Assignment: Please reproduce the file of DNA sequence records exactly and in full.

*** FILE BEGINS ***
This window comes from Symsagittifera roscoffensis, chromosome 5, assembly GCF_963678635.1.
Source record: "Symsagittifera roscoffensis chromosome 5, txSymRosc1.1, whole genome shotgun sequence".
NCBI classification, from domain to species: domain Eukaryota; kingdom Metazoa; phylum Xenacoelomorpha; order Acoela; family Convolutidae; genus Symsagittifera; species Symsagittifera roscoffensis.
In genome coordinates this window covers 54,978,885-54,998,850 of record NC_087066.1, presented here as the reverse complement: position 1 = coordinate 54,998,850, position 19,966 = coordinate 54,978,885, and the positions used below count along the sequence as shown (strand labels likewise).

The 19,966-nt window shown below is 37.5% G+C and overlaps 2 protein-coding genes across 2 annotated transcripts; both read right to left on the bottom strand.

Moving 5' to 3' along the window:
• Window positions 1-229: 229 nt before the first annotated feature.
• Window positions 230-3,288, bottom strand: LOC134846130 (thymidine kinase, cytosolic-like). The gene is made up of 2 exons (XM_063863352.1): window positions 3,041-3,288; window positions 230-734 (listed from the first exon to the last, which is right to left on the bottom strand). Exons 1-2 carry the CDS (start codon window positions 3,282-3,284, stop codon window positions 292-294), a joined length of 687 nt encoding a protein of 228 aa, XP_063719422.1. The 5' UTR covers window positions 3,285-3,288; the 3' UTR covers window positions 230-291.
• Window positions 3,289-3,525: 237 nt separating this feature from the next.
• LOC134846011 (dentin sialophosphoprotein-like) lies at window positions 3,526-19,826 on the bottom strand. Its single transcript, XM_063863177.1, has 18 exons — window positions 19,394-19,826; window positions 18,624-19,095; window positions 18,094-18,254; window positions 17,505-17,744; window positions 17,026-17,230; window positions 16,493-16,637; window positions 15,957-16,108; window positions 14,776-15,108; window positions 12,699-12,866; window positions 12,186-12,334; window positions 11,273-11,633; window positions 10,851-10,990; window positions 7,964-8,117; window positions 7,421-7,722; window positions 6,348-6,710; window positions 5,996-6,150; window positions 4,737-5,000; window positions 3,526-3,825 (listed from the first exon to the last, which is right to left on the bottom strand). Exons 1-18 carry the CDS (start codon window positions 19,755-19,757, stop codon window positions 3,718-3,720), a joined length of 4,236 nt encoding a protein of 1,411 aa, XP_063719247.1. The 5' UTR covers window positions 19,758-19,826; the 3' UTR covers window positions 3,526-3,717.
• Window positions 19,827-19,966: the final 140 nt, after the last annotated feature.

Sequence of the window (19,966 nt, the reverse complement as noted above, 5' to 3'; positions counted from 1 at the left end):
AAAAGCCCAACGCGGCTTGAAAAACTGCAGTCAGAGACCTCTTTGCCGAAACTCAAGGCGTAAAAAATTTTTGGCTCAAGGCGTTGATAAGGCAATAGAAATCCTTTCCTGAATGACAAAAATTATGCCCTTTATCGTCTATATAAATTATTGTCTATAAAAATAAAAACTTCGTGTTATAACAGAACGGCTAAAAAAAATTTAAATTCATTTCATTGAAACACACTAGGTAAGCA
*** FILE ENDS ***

This window comes from Symsagittifera roscoffensis, chromosome 5, assembly GCF_963678635.1.
Source record: "Symsagittifera roscoffensis chromosome 5, txSymRosc1.1, whole genome shotgun sequence".
NCBI classification, from domain to species: domain Eukaryota; kingdom Metazoa; phylum Xenacoelomorpha; order Acoela; family Convolutidae; genus Symsagittifera; species Symsagittifera roscoffensis.
In genome coordinates this window covers 54,978,885-54,998,850 of record NC_087066.1, presented here as the reverse complement: position 1 = coordinate 54,998,850, position 19,966 = coordinate 54,978,885, and the positions used below count along the sequence as shown (strand labels likewise).

The 19,966-nt window shown below is 37.5% G+C and overlaps 2 protein-coding genes across 2 annotated transcripts; both read right to left on the bottom strand.

Moving 5' to 3' along the window:
• Window positions 1-229: 229 nt before the first annotated feature.
• Window positions 230-3,288, bottom strand: LOC134846130 (thymidine kinase, cytosolic-like). The gene is made up of 2 exons (XM_063863352.1): window positions 3,041-3,288; window positions 230-734 (listed from the first exon to the last, which is right to left on the bottom strand). Exons 1-2 carry the CDS (start codon window positions 3,282-3,284, stop codon window positions 292-294), a joined length of 687 nt encoding a protein of 228 aa, XP_063719422.1. The 5' UTR covers window positions 3,285-3,288; the 3' UTR covers window positions 230-291.
• Window positions 3,289-3,525: 237 nt separating this feature from the next.
• LOC134846011 (dentin sialophosphoprotein-like) lies at window positions 3,526-19,826 on the bottom strand. Its single transcript, XM_063863177.1, has 18 exons — window positions 19,394-19,826; window positions 18,624-19,095; window positions 18,094-18,254; window positions 17,505-17,744; window positions 17,026-17,230; window positions 16,493-16,637; window positions 15,957-16,108; window positions 14,776-15,108; window positions 12,699-12,866; window positions 12,186-12,334; window positions 11,273-11,633; window positions 10,851-10,990; window positions 7,964-8,117; window positions 7,421-7,722; window positions 6,348-6,710; window positions 5,996-6,150; window positions 4,737-5,000; window positions 3,526-3,825 (listed from the first exon to the last, which is right to left on the bottom strand). Exons 1-18 carry the CDS (start codon window positions 19,755-19,757, stop codon window positions 3,718-3,720), a joined length of 4,236 nt encoding a protein of 1,411 aa, XP_063719247.1. The 5' UTR covers window positions 19,758-19,826; the 3' UTR covers window positions 3,526-3,717.
• Window positions 19,827-19,966: the final 140 nt, after the last annotated feature.

Sequence of the window (19,966 nt, the reverse complement as noted above, 5' to 3'; positions counted from 1 at the left end):
AAAAGCCCAACGCGGCTTGAAAAACTGCAGTCAGAGACCTCTTTGCCGAAACTCAAGGCGTAAAAAATTTTTGGCTCAAGGCGTTGATAAGGCAATAGAAATCCTTTCCTGAATGACAAAAATTATGCCCTTTATCGTCTATATAAATTATTGTCTATAAAAATAAAAACTTCGTGTTATAACAGAACGGCTAAAAAAAATTTAAATTCATTTCATTGAAACACACTAGGTAAGCA